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Illegal early release of super on ATO watch-list

Illegal early release of super (IER) is one of the risk areas that the ATO has identified as being of most concern and in need of action.

Each year, the ATO analyses its data to identify the areas of high risk that will form part of its compliance program. Aside from illegal early release, another key risk area is non-lodgement. In the last year, the ATO has targeted individuals and promoters who register self-managed super funds with the intention of using the fund to illegally access super benefits.

In the 2019 financial year, the ATO cancelled the registration of 609 newly registered SMSFs who intended to use the funds for IER. They also withheld the details of 352 funds from the Super Fund Lookup, meaning they couldn’t receive payments and rollovers.

The ATO has warned of severe consequences for you and your fund if super is accessed before you are legally entitled to it. These include disqualification of trustees, administrative penalties, the fund deemed as non-complying, or even prosecution.

Fund trustees or members who have knowingly been involved in a scheme or been approached by anyone claiming that they can withdraw their super early should contact the ATO immediately to advise of the situation and avoid further penalties.

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News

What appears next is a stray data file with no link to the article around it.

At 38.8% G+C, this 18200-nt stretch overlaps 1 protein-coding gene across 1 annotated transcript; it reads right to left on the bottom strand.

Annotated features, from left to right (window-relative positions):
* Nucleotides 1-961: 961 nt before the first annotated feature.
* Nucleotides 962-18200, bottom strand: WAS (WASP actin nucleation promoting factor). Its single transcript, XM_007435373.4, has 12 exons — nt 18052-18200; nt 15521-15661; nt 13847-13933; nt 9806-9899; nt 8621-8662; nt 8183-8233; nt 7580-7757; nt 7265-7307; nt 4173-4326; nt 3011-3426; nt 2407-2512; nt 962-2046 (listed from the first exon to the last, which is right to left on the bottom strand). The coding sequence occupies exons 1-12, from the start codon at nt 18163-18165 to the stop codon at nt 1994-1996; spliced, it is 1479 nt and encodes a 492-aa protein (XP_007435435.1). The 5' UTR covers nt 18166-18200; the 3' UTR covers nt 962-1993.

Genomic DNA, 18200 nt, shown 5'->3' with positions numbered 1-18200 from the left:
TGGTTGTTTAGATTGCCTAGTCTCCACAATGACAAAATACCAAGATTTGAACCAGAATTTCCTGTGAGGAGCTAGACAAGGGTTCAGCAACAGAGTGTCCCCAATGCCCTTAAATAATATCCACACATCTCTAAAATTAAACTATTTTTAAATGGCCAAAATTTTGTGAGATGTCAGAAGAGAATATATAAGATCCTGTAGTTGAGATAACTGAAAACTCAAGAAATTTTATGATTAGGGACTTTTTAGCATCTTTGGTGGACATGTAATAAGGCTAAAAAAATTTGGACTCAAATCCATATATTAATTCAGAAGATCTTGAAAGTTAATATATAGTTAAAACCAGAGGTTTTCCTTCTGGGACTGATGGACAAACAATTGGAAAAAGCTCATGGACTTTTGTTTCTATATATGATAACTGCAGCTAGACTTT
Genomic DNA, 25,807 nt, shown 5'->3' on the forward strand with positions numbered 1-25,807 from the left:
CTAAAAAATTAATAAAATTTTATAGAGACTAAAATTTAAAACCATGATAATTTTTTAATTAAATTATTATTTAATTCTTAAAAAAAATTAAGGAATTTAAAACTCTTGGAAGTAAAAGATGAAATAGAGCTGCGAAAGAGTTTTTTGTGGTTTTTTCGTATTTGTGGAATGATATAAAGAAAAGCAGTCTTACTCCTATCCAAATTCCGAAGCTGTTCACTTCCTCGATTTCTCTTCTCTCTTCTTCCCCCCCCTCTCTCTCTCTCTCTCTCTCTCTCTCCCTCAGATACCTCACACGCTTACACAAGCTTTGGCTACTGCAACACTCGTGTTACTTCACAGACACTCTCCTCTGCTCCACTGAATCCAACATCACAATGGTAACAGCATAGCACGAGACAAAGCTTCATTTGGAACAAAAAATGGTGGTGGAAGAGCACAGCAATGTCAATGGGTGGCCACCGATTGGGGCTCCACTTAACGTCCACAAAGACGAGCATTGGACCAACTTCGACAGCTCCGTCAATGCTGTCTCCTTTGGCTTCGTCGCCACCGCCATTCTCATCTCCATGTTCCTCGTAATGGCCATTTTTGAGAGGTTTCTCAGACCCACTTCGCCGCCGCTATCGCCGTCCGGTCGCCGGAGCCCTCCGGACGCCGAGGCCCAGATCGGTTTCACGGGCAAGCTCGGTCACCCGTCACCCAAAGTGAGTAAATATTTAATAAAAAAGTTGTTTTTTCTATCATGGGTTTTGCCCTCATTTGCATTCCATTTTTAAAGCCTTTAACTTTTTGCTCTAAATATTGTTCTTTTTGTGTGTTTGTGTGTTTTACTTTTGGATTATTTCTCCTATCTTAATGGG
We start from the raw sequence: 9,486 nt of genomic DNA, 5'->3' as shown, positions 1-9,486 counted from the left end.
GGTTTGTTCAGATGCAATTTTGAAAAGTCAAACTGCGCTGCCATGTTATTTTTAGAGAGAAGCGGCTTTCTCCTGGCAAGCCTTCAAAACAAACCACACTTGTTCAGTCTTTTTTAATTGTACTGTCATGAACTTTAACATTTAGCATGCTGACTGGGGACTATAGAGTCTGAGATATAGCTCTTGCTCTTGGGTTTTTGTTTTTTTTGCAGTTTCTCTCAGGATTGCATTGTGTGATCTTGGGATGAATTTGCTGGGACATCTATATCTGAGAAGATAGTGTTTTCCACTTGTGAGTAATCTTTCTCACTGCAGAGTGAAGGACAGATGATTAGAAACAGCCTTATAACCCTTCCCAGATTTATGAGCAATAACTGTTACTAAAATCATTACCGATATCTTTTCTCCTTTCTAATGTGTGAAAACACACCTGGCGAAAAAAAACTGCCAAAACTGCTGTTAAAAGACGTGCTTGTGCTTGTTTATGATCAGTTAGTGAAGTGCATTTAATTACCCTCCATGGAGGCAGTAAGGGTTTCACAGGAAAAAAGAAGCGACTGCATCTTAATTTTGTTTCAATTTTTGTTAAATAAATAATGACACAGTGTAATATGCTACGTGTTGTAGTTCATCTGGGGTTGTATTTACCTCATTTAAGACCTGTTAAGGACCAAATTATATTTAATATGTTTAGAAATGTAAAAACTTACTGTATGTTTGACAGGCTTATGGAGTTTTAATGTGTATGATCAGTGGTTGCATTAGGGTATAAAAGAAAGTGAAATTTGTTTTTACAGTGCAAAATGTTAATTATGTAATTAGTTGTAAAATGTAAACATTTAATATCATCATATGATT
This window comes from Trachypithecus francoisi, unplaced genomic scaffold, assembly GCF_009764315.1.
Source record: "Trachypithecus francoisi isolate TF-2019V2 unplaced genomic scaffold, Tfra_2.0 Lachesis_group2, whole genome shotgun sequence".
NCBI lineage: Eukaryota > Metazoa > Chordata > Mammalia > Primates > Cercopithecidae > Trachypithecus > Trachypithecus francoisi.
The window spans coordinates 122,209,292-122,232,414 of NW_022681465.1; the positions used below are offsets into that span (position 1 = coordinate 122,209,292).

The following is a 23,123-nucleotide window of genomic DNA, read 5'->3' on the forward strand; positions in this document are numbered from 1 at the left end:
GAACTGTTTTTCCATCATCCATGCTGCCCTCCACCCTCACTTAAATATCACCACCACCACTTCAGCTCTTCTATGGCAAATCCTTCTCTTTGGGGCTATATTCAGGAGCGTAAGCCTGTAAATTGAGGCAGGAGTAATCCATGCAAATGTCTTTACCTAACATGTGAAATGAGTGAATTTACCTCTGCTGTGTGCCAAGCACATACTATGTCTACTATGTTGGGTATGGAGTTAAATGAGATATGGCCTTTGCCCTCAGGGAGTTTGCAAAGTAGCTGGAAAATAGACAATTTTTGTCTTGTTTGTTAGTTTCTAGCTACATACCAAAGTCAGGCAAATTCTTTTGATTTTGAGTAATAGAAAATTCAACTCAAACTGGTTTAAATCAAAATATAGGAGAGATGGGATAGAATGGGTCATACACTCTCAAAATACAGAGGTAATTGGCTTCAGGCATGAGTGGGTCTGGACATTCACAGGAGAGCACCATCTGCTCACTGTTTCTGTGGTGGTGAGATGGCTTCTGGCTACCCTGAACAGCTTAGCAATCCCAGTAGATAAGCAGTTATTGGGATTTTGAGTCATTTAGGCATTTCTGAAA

Expert advice on early superannuation access as a result of COVID-19

April 2, 2020

Under the coronavirus stimulus package released and revised by the Australian Federal Government on 22 March 2020, individuals in financial trouble due to the negative economic impacts of COVID-19 will be able to access their superannuation funds early. However, while the option is available, it is recommended that individuals only consider withdrawing from their super in the case of absolute emergencies and treat it as a last resort.

With the new rules on superannuation, workers whose incomes are reduced by at least 20% due to the COVID-19 outbreak are allowed to take $10,000 out of their super for the 2019-20 financial year and another $10,000 for 2020-21. Individuals will also not need to pay tax on any withdrawn amounts and existing welfare payments will not be affected either.

While the introduced early access to superannuation funds may be inviting for newly unemployed workers, it is important to consider whether the temporary relief is necessary and worth foregoing super funds available for long term investment. For example, even when accounting for Australia’s slowing economy in the coming years, $10,000 is predicted to be worth over $65,000 in another 30 years.

Especially for younger workers who are less likely to have access to other savings, the choice to give up future savings for current comfort is a difficult one. Experts instead are recommending Australians to apply for the other payments and benefits made available to vulnerable Australians through the coronavirus stimulus package, such as added $550 fortnightly supplements to Australians on JobSeeker payments and other welfare recipients and pensioners.

Experts also predict that the Australian Government will introduce more stimuli for increased cash flow in the Australian economy and more payments for unemployed, struggling and vulnerable Australians in the case of COVID-19 becoming more of a serious economic issue. Hence, withdrawing funds from your superannuation account should be considered a last resort and not for the sake of unnecessary temporary relief.

In addition to being allowed early access into individual super funds, superannuation minimum drawdown rates will also be temporarily reduced by 50% for account-based pensions and others similar until 2021.

The Government has also reduced the upper and lower social security deeming rates by a further 0.25 percentage points, with upper at 2.25% and lower at 0.25% which will come into effect on 1 May 2020.